Chris Christie, Rand Paul and Scott Walker aren’t running for President yet — but they think Republicans should pick someone just like them.
“I think [Americans] want someone outside of what’s been going on,” Paul, the Kentucky Senator, said on Monday night on Fox News. “For example, someone like myself who has been promoting term limits.”
Walker, the Wisconsin governor promoting a new book this week, has been telling anyone who asks that the GOP’s 2016 nominee has to — just has to — come from within its gubernatorial ranks, of which he is a proud member.
“I think both the presidential and the vice presidential nominee should either be a former or current governor, people who have done successful things in their states, who have taken on big reforms, who are ready to move America forward,” Walker said on Sunday on ABC.
And Christie, recently re-elected as New Jersey governor, used an appearance on Monday to say the problem with Washington is “nobody in this city talks to each other anymore” — unlike, say, in Christie’s Trenton.
“If you’re the executive, you’re the person who is in charge of making that happen,” Christie said at the Wall Street Journal CEO Council. “Members of Congress, members of a state legislature, they don’t have a responsibility to lead, and they always have an excuse if you let them.”
All of these Republicans are at least a year away from declaring their 2016 intentions. But to a striking degree, the verbal jockeying has become as unrelenting as it is brazen. And it’s noticeable difference from previous candidates-in-waiting.
“You know, you really don’t think about that until the time comes when you need to make a decision,” Mitt Romney, the eventual 2012 GOP nominee, said on Fox News in January 2010. “It’s always a possibility, and you keep the options open, but you concentrate on the task ahead. For me that’s trying to get some good people elected in 2010.” John McCain, the 2008 nominee, noted to ABC in January 2005 that “I have no PAC. I have no exploratory committee. I have no, nothing. I want to work on being a good Senator.”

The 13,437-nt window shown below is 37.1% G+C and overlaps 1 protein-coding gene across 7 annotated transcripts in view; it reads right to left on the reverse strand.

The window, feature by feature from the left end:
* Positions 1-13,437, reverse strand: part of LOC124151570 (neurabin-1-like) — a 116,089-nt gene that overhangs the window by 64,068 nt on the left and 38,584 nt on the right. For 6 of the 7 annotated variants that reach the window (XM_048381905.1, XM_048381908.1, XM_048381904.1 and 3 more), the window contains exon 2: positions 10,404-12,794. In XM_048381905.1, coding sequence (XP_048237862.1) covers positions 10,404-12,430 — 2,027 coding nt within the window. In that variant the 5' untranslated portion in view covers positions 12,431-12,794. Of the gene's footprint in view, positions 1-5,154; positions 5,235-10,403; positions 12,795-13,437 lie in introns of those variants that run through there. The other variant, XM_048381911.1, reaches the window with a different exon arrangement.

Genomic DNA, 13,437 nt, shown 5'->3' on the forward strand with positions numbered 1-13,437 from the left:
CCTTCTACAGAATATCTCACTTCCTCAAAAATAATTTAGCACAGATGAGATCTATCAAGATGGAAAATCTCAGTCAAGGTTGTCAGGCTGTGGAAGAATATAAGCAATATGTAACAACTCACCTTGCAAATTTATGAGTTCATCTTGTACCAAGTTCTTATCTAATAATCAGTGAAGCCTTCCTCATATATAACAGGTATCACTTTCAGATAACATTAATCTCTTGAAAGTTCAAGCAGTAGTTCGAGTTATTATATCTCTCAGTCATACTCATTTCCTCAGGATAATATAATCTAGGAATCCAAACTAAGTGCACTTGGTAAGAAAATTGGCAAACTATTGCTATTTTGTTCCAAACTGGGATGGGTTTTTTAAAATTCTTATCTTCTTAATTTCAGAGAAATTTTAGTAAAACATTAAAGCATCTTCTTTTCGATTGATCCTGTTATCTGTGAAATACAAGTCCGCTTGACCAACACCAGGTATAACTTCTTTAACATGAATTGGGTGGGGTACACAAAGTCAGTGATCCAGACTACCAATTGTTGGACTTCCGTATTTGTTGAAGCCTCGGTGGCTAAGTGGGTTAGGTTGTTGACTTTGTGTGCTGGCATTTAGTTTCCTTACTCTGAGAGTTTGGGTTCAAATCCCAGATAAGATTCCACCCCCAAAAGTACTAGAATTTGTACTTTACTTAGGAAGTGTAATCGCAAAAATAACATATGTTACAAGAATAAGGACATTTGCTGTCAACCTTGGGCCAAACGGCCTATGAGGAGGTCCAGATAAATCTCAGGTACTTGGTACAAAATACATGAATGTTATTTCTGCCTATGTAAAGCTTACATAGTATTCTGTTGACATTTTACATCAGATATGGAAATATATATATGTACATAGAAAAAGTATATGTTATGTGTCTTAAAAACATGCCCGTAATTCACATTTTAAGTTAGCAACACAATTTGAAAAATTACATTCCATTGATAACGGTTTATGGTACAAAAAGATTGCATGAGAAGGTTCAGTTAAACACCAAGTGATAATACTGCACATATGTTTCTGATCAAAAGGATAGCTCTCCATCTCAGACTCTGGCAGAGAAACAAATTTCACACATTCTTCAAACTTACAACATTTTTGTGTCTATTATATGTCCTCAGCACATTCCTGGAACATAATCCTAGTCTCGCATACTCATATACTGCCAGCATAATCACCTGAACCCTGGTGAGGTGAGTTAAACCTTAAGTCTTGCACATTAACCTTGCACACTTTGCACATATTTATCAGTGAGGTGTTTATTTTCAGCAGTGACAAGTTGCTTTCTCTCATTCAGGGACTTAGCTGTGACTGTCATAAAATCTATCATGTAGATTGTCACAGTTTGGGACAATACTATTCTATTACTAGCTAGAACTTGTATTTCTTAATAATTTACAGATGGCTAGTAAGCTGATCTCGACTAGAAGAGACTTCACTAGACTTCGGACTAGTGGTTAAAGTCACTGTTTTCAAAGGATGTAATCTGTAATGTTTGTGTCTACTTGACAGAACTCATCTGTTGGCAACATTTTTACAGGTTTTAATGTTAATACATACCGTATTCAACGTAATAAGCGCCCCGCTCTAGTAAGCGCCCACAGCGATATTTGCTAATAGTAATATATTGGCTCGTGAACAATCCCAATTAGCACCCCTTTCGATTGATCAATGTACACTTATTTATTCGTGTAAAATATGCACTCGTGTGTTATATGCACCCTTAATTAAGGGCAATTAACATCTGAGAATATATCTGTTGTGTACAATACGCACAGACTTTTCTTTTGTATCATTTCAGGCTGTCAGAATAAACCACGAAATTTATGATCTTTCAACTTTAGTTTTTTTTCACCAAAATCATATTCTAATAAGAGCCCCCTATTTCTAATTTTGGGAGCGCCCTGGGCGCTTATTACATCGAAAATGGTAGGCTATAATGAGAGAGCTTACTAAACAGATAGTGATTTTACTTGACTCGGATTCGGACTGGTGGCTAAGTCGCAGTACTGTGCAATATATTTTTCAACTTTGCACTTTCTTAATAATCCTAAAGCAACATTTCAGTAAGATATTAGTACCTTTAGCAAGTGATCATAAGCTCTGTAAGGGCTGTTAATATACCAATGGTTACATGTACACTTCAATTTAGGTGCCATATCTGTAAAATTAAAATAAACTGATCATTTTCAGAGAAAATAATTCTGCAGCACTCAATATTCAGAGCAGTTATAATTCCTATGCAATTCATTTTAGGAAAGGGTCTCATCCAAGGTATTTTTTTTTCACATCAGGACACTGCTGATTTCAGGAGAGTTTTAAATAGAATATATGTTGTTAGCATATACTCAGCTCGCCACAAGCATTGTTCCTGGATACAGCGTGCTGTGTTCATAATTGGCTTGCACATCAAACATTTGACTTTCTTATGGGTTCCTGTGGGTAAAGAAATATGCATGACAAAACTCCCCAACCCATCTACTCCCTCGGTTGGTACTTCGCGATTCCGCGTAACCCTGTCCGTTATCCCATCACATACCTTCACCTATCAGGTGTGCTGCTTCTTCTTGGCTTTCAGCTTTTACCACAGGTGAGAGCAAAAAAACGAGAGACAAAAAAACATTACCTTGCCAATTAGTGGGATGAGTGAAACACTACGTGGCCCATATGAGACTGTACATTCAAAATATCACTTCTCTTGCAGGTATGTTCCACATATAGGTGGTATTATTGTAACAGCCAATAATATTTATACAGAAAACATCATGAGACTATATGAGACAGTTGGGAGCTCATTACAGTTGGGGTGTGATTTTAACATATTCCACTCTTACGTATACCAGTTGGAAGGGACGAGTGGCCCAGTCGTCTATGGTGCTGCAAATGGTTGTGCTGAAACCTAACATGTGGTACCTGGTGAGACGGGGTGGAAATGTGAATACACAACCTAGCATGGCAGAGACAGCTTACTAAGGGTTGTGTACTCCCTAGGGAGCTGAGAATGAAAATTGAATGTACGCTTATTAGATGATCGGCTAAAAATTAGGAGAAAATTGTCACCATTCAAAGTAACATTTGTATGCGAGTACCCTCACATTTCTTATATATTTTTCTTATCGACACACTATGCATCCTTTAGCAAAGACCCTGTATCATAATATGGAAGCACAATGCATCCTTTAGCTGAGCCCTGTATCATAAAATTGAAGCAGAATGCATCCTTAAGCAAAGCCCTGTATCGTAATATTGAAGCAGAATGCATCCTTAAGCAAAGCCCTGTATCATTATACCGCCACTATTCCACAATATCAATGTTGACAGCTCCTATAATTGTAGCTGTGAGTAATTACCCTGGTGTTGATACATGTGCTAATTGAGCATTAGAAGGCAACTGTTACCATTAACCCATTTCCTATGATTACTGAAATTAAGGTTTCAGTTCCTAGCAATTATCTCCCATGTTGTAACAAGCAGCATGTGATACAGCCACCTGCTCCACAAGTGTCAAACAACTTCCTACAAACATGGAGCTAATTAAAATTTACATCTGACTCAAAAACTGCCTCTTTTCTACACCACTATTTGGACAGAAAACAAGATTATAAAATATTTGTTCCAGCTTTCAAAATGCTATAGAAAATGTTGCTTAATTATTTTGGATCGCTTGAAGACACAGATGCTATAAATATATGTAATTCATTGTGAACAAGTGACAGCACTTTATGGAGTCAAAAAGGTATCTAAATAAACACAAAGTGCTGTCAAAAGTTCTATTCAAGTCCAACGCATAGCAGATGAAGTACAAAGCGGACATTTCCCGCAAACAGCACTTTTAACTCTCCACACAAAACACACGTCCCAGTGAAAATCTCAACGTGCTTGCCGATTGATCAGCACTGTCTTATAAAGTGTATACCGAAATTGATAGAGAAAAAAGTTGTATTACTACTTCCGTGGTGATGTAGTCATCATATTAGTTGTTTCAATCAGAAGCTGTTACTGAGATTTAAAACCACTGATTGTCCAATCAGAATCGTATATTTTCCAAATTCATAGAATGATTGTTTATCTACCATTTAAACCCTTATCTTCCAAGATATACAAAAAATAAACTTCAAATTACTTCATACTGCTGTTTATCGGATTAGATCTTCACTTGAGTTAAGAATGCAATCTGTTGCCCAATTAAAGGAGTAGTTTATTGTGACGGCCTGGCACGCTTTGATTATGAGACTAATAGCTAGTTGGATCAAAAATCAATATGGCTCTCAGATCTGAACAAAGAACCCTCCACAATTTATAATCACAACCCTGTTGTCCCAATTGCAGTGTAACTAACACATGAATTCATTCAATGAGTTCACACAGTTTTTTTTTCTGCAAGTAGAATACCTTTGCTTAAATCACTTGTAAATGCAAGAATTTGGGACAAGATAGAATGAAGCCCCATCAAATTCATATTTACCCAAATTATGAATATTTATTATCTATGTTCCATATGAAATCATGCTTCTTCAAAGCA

In short, what four years ago might have been faux pleas of “I haven’t decided” are now giant, fluttering rhetorical flags planted in the ground declaring, “I’m the right kind of candidate.”
It’s the latest characteristic of nominating contests that seem to start before the previous one ends, fueled by the need to win over tuned-in conservative activists, court big-money donors and feed insatiable media interest in a race that’s three long years away.
“Now all these guys have to move the chess pieces much earlier than they used to, to get things set up,” says Republican strategist Rick Wilson. “There used to be fake modesty. Now it’s obvious what these guys are doing.”
Even when politicians make the pretense of deflecting, they are finding ways to shine a spotlight back on you-know-who. In a Politico op-ed published on Tuesday, which professed relative indifference toward 2016 in favor of a focus on the coming midterm elections, Louisiana Governor Bobby Jindal made sure to brag on the gubernatorial ranks.
“Republican governors are leading the way with successful records that can help us win elections again,” Jindal wrote.
Each candidate doing the early maneuvering has his own motives and is speaking to his own audience. Paul, who never misses a chance to needle Christie as a “moderate,” is trying to make early inroads with the conservative base. Christie is seeking to cement and build upon an early advantage with Republican donors. And Walker is trying to assert himself as the man behind some of the biggest Republican policy wins of the Obama era. What’s changed measurably, compared with some previous elections, is the ease of delivering these broadsides.
“All the friction has gone out of politics,” Wilson says. “It used to be to get a message out a candidate had to go slog through editorial-board meetings all over New Hampshire and Iowa. As the cost of delivering messages has declined toward zero, you have to deliver more of them sooner to make it effective.”
And even as all the White House hopefuls profess their commitment to helping the party make gains in the 2014 midterm elections, don’t expect them to take their eyes off 2016 for even a moment. Every day, campaigning on behalf of a gubernatorial or congressional candidate is an opportunity to tout one’s bona fides to both donors and activists.
“I beg candidates to stay focused on 2014, do not chase the rabbit,” Wilson says. “But they just can’t resist it.”